Israel’s two largest Orthodox political parties both released ads last week attacking Reform Jews.
One video featured pictures of dogs in kippahs with a voiceover saying “This is a Jew, and this is also a Jew. And this one? Obviously. His grandmother was a rabbi.”
Another ad featured a picture apparently of African asylum seekers in Israel with the caption “Jews certified by the Supreme Court. Danger! Thousands of infiltrators and foreign workers will become Jewish through Reform conversion.”
Both ads were taking aim at a recent Israeli Supreme Court decision that requires Israel to grant citizenship to those in the country who convert to Judaism under non-Orthodox auspices.
The dog ad, by the United Torah Judaism party, implied that the Reform movement’s standards are so lax that it would convert dogs to Judaism, while also denigrating women rabbis. Facebook removed it from the platform.
The other ad, by the Sephardi Orthodox Shas party, sought to play off of Israeli bigotry toward African asylum seekers. Reacting to the Supreme Court decision, one Shas lawmaker, Moshe Aboutboul, said
“Blessed is the true judge,” the blessing Jews traditionally recite when hearing of a death. “They’re trying, essentially, to kill the Jewish people,” Aboutboul told the Israeli news site Ynet. He said the ruling would benefit “every clown in America who calls himself Reform or a Reform rabbi.”
Attacks on Reform Jews by haredi, or ultra-Orthodox, Israeli politicians are nothing new. A top priority of haredi politicians in recent decades has been to preserve the monopoly of Orthodox rabbis over official religious ceremonies in Israel and prevent the government from recognizing the liberal Jewish denominations — Reform and Conservative — that represent most American Jews.
Haredi leaders do not view the Reform movement as an authentic form of Judaism and do not recognize Reform rabbis. They say that tolerating intermarriage, which the Reform movement condones, will lead to the destruction of the Jewish people. So for years, haredi politicians and activists have sought to energize their base by demonizing Reform Jews, whom they see not as fellow Jews but as a danger to Jewish survival.
“The ultra-Orthodox really do need an enemy, and they have made us the enemy for no good reason,” said Anat Hoffman, executive director of the Israel Religious Action Center, a Reform organization. “Every chip in the monopoly, they make a really big deal out of it.”
To take just a few examples, haredi officials and their allies have accused Reform Judaism or its adherents of “champion[ing] the destruction of Judaism,” being a “fake religion,” seeking “to uproot Jewish law,” waging a “war against the religion,” and being “a group of clowns who stab the holy Torah.”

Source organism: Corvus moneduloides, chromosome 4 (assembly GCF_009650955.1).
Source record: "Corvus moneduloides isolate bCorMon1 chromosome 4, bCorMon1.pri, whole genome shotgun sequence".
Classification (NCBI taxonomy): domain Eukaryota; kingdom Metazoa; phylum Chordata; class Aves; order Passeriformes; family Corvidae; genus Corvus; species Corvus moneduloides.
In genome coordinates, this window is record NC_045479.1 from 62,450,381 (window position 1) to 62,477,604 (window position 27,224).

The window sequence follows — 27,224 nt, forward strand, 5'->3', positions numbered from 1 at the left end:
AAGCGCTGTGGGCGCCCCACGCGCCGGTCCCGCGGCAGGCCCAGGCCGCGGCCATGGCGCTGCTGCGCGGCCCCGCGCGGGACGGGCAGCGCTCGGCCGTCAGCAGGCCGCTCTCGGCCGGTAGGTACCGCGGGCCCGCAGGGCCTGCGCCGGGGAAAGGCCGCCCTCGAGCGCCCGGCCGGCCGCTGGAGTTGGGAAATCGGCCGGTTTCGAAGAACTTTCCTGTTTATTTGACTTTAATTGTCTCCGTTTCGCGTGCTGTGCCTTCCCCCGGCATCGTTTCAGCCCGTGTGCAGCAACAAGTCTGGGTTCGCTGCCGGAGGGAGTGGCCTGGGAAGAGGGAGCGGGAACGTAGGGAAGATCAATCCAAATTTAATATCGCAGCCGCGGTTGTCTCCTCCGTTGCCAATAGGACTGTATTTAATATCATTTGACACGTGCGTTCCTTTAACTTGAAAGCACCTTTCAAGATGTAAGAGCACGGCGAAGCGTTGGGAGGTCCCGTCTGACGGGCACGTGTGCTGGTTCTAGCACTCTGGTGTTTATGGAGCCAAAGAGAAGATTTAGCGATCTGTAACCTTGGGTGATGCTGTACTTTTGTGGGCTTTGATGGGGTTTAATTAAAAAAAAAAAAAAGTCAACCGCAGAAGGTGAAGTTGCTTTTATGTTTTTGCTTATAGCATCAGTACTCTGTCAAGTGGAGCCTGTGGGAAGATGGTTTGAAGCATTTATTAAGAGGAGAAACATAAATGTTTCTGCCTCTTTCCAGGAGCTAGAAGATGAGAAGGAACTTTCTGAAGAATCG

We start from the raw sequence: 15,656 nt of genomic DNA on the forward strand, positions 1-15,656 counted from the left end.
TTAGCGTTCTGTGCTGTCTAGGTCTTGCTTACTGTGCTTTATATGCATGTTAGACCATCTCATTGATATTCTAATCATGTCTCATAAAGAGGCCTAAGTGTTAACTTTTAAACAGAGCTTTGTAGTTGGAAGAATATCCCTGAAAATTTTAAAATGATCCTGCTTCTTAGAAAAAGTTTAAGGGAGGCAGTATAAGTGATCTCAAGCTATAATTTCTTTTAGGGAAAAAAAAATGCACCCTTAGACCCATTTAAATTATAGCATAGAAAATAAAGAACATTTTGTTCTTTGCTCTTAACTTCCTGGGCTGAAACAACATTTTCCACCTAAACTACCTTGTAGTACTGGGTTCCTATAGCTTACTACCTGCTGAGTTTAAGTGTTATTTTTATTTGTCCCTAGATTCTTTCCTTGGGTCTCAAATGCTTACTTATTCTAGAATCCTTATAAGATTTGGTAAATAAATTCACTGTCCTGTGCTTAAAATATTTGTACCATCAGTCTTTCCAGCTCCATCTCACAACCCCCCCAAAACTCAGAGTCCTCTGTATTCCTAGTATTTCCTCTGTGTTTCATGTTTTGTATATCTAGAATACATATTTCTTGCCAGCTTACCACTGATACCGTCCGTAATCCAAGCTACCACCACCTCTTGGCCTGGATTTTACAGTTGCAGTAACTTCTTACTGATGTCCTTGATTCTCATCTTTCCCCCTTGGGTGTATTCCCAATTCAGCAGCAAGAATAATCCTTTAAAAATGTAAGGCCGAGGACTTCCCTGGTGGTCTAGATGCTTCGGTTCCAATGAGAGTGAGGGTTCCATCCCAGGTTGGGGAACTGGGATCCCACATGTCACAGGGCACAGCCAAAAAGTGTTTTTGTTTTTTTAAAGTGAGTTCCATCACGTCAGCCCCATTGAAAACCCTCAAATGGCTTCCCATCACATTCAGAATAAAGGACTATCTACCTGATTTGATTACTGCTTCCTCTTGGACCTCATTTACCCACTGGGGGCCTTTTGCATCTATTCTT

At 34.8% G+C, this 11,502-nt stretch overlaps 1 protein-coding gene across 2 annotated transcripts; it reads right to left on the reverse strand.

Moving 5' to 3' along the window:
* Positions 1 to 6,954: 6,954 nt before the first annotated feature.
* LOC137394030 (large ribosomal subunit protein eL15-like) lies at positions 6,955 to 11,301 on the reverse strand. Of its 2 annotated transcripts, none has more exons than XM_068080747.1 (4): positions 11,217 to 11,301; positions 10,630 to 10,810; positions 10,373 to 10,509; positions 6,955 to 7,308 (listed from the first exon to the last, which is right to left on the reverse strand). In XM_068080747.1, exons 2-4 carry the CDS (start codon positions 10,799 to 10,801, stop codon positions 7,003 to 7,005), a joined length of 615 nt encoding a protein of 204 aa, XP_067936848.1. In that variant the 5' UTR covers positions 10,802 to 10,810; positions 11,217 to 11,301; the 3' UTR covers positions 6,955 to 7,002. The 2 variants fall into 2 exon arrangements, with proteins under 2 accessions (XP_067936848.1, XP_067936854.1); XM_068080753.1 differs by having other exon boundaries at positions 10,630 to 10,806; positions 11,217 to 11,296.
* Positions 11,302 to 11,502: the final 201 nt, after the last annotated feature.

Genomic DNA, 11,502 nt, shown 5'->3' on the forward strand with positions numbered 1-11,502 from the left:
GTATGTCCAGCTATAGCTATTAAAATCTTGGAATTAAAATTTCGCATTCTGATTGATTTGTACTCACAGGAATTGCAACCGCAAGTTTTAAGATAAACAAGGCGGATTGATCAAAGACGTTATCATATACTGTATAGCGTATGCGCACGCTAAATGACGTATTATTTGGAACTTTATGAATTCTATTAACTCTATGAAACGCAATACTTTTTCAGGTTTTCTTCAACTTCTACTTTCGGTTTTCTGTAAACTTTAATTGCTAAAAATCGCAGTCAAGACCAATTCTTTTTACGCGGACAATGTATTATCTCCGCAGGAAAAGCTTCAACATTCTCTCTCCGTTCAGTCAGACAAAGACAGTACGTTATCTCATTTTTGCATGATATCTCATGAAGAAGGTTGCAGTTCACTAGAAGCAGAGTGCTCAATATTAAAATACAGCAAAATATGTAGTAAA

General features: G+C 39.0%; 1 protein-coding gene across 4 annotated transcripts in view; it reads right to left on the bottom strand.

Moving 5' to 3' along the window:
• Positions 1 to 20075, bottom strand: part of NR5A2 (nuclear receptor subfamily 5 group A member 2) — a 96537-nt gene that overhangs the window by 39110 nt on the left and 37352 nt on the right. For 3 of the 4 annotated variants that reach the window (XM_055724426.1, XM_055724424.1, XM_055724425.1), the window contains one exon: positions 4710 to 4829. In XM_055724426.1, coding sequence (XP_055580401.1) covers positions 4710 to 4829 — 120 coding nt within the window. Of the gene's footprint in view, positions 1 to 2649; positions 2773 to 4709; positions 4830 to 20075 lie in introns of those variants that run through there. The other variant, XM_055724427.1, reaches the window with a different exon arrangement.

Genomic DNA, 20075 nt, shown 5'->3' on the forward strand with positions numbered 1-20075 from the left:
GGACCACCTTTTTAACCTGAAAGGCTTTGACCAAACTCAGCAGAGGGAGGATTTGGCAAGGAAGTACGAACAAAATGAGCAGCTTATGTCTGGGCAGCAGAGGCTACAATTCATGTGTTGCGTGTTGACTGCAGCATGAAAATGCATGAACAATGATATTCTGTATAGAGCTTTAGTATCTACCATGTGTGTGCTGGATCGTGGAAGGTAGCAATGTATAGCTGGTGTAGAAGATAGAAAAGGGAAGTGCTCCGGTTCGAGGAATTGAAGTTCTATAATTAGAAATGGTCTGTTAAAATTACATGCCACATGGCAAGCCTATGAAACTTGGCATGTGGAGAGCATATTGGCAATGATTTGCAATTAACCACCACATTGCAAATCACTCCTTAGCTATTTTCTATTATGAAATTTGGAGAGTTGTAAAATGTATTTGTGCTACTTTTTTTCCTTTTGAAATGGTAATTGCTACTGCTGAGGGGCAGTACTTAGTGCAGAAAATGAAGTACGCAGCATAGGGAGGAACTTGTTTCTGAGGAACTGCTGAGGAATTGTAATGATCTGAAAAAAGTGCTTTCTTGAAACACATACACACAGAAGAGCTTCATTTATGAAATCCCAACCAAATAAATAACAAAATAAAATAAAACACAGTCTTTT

Denigration of Reform Judaism has become so pervasive among some haredi Israelis that in 2018, an Orthodox woman brought a defamation suit against a rabbi for calling her “Reform.”
Recently, those attacks have escalated. In addition to opposing the Supreme Court decision, haredi leaders have been on the defensive for months following mass violations of coronavirus restrictions at haredi funerals and in haredi cities. Conflicts over those violations have led at times to attacks on police officers and, in one case, the torching of a bus.
Haredi politicians have also attacked Gilad Kariv, a leading Reform rabbi who is on track to be elected to Israel’s parliament, the Knesset, as part of the Labor Party in the March 23 vote. Kariv would be the first Reform rabbi to enter the Knesset, and haredi lawmakers have pledged to boycott and even exclude him from prayer quorums.
“Unbelievable,” the haredi journalist Israel Cohen wrote on Twitter last week above a picture of Kariv installing a mezuzah at Labor headquarters. “In the Labor Party of old, they would bring haredi rabbis to install a mezuzah. Now they bring Reform Jews. Sad.”
On March 3, an Orthodox political advocacy group called Hotam ran an online conference on Reform Judaism called “The Jewish Mutation.”
“Is the Reform movement a type of Judaism or a new religion?” the group posted on Facebook, advertising the conference. “[Is it] an embrace of distant brothers or a spiritual and national danger?”
One haredi attack extended beyond Reform Judaism. On March 2, a haredi lawmaker used a derogatory term for non-Jews to refer to women who convert under a conversion course in the Israeli military. The course is run according to Orthodox standards, though haredi leaders have said it is insufficiently strict.
Some Israel advocates for separation of religion and state have condemned the haredi attacks. Yair Lapid, who heads the centrist Yesh Atid party, tweeted that the United Torah Judaism ad was “disgusting.”
“Anti-Semites throughout the generations always compared Jews and dogs,” Lapid wrote. “Now United Torah Judaism has joined them.”
Even Bezalel Smotrich, a hardline right-wing Orthodox lawmaker who once called Reform Judaism a “fake religion,” defended non-Orthodox Jews in the wake of the ads. According to The Jerusalem Post, he said that while he will always have disputes with Conservative and Reform Jews, “I understand that we are brothers. We need to speak and have a dialogue and look for common ground.”
Smotrich said his change of heart came after a trip to the United States three years ago when he was exposed to Reform and Conservative communities.
“Suddenly an entire world of Diaspora Jewry that I was not familiar with was revealed to me,” he said. “I really understand that many things we do here in Israel have an impact on what happens overseas.”
Hoffman said despite the attacks, she “couldn’t be happier” about Kariv’s likely election. And while the Supreme Court ruling affects only a small number of people, she said it has symbolic value.
“It is a chip in the ultra-Orthodox hegemony,” she said. “I think Israel should have the most choices in Judaism.”